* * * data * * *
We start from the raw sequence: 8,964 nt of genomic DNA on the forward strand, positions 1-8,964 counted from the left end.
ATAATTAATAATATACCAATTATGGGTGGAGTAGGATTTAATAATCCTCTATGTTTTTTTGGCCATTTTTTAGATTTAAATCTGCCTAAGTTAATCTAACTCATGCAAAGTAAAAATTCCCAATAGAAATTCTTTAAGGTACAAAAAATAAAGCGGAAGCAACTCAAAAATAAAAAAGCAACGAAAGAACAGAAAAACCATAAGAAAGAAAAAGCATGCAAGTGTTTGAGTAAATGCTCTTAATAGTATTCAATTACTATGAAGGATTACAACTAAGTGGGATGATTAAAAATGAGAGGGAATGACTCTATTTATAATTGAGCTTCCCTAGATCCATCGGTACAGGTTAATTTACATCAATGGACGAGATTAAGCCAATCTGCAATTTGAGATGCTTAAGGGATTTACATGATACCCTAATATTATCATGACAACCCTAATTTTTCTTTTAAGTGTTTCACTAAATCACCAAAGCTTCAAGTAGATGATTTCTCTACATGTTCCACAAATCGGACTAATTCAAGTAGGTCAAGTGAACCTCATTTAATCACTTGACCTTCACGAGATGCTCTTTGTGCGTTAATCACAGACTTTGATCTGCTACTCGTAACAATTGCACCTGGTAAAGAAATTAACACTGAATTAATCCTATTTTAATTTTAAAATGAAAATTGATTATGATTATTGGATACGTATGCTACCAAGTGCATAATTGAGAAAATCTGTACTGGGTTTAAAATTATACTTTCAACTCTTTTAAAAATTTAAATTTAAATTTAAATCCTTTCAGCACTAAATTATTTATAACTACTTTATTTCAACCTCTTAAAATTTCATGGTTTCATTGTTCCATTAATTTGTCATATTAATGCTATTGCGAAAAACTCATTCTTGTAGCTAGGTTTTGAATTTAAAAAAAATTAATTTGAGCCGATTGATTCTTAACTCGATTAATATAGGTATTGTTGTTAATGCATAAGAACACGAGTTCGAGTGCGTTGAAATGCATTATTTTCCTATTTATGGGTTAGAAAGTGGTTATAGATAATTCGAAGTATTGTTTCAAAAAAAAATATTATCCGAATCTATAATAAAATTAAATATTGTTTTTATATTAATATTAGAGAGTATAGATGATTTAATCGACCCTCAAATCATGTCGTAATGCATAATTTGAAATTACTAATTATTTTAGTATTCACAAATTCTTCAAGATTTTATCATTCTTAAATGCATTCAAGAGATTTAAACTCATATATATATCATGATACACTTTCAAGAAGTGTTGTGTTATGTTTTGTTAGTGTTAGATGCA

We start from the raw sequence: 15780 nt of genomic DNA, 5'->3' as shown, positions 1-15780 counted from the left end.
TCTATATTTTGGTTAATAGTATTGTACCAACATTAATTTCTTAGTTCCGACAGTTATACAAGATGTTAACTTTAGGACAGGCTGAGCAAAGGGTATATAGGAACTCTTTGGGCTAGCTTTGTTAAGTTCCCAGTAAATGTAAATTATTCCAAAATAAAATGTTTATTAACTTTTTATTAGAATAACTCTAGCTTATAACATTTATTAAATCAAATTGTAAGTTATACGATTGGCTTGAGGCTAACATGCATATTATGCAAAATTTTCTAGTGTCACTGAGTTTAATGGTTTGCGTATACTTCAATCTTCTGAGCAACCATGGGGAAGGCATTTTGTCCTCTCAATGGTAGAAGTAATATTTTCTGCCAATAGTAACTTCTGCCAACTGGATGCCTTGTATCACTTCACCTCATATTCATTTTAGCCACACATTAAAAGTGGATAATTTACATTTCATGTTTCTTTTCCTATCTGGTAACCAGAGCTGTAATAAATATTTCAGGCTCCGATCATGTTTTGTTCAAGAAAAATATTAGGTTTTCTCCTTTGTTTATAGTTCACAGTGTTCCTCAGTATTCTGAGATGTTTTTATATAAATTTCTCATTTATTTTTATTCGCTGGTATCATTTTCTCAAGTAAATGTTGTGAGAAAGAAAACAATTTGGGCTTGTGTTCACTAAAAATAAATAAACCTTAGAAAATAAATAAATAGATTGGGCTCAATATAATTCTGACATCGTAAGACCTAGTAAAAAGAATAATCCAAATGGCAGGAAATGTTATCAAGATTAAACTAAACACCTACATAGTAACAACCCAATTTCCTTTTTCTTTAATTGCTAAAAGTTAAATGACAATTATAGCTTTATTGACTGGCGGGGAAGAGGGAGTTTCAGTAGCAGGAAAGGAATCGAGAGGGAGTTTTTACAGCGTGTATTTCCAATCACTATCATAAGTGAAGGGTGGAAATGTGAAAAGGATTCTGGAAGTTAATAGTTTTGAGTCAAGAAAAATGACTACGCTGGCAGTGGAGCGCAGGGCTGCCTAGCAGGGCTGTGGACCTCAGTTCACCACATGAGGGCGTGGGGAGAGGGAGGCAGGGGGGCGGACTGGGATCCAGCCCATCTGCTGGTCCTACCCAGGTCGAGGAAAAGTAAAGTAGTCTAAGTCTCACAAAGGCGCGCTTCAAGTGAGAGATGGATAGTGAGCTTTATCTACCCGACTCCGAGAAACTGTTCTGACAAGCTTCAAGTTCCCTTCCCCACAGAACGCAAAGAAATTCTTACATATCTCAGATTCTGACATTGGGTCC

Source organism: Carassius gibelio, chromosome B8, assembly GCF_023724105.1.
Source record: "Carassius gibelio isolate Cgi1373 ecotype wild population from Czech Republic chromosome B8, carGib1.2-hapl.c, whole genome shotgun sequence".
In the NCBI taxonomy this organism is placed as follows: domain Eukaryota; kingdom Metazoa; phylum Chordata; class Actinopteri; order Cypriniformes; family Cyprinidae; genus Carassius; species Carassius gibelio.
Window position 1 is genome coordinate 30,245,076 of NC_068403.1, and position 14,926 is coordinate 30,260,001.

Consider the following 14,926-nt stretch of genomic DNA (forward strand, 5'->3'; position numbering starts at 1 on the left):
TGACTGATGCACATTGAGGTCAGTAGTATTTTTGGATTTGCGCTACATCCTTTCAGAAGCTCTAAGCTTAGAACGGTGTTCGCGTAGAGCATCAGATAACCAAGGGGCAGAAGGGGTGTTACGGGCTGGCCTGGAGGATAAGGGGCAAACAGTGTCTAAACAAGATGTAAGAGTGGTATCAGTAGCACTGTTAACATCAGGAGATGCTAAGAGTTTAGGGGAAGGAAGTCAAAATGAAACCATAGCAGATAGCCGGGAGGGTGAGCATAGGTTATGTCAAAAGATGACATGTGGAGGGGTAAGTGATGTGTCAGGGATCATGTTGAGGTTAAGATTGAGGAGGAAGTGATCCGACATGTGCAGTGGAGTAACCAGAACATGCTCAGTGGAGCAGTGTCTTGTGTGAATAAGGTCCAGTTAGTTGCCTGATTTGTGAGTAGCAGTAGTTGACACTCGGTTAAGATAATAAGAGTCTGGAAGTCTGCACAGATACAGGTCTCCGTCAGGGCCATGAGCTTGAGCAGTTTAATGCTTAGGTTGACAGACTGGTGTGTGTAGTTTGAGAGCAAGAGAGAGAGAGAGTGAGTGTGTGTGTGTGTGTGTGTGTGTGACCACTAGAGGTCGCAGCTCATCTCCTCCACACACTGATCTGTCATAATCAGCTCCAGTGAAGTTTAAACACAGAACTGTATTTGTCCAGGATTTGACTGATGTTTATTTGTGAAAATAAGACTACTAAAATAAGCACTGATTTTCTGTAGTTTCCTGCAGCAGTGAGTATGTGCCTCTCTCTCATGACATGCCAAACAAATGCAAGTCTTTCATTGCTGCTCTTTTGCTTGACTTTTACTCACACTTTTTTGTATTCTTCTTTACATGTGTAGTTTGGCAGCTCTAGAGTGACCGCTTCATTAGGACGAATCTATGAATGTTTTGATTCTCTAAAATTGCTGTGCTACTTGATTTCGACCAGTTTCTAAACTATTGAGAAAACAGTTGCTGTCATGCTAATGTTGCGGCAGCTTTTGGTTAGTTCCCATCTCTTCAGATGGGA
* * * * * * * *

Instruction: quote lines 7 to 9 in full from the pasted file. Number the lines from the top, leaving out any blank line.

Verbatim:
In the NCBI taxonomy this organism is placed as follows: domain Eukaryota; kingdom Metazoa; phylum Chordata; class Actinopteri; order Cypriniformes; family Cyprinidae; genus Carassius; species Carassius gibelio.
Window position 1 is genome coordinate 30,245,076 of NC_068403.1, and position 14,926 is coordinate 30,260,001.

Consider the following 14,926-nt stretch of genomic DNA (forward strand, 5'->3'; position numbering starts at 1 on the left):